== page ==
A common concern brought to us by pet owners is that their pets seem to spend excessive amounts of time drinking at the water bowl.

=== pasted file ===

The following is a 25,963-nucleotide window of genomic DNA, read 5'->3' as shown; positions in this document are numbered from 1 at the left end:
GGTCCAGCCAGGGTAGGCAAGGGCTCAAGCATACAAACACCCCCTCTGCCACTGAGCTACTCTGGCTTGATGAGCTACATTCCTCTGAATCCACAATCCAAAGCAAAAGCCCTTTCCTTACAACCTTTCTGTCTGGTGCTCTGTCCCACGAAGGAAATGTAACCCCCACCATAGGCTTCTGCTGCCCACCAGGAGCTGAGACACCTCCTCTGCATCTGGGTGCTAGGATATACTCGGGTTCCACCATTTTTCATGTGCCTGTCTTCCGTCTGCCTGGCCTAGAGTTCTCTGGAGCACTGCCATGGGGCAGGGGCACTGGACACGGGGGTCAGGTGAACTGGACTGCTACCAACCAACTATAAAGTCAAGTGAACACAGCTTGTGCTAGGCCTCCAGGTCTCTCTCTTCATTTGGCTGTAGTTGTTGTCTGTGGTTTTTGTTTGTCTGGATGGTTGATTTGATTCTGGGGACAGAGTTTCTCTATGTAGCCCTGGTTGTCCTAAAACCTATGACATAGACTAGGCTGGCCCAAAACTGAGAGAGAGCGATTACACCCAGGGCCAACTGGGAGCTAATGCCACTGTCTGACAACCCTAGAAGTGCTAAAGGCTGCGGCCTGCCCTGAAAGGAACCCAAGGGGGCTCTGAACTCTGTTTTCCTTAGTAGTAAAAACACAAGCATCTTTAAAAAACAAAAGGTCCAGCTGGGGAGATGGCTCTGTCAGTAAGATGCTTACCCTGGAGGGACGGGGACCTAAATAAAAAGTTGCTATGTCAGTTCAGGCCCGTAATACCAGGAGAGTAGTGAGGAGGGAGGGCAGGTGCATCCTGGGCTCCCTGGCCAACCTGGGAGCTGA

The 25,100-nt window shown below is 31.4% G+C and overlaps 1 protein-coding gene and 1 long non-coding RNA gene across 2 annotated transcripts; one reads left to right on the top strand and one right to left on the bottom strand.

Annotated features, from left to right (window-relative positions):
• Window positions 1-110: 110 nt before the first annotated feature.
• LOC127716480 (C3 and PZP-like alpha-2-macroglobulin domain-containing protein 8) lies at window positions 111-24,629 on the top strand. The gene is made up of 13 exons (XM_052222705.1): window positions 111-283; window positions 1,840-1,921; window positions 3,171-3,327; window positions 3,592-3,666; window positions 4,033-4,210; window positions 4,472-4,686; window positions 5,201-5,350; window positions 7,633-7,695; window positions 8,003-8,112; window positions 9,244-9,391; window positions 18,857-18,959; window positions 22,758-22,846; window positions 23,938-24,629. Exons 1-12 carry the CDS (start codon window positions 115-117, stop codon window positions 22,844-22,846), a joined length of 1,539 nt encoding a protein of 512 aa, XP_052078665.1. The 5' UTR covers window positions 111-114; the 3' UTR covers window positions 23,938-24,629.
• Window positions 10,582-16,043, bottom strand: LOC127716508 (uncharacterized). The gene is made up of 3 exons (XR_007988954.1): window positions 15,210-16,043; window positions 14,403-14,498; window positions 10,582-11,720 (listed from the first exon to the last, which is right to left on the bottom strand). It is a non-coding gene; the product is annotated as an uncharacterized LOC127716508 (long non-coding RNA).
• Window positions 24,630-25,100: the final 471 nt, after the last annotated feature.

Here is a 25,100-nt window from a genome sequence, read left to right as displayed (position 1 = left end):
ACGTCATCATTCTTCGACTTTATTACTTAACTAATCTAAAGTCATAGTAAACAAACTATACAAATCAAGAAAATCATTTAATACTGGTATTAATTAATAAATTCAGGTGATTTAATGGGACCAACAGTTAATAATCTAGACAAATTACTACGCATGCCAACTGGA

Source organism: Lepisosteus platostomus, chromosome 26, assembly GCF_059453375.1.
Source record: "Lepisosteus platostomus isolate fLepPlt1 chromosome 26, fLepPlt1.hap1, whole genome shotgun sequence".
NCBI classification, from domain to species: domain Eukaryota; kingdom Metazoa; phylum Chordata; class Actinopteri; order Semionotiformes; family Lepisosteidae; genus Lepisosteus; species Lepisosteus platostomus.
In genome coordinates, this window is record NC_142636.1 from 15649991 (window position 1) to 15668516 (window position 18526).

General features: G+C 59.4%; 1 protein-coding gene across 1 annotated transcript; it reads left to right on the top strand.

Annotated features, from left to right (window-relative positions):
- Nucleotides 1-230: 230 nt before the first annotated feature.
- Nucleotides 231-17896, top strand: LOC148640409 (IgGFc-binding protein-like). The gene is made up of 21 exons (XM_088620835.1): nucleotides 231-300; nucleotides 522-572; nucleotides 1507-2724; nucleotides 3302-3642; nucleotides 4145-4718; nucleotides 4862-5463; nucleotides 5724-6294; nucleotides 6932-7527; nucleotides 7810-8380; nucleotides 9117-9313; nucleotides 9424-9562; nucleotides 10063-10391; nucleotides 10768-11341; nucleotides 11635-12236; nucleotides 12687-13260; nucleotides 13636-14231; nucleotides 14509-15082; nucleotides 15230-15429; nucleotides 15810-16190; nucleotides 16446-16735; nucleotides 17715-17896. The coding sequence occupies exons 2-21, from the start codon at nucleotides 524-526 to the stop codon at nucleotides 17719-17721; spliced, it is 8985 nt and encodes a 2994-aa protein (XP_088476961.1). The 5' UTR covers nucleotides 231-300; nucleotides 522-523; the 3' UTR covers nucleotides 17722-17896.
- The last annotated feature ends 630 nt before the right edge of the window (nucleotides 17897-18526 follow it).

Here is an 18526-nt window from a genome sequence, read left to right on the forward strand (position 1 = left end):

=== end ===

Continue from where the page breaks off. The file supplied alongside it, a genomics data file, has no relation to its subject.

While this can occur in an animal of any age, we hear about this issue the most in our older patients. It is easy to dismiss a gradual increase in water intake as a pet that is aging normally or one that is simply responding to environmental changes (change in outdoor temperature, etc.). In reality, most dogs and cats that experience increases in water intake do so as a result of physiologic changes in their bodies. The most common causes of increase in water intake include kidney problems, diabetes, urinary tract problems, and endocrine/hormonal diseases. Many older cats can be affected by hyperthyroidism while older dogs can develop increased adrenal gland activity, known as Cushing’s disease. The majority of conditions that cause increased water intake can be successfully treated to both limit clinical symptoms and prevent future problems from developing. The best way to evaluate a patient who is drinking excessive amounts of water is through routine bloodwork screening, which can be done quickly and easily.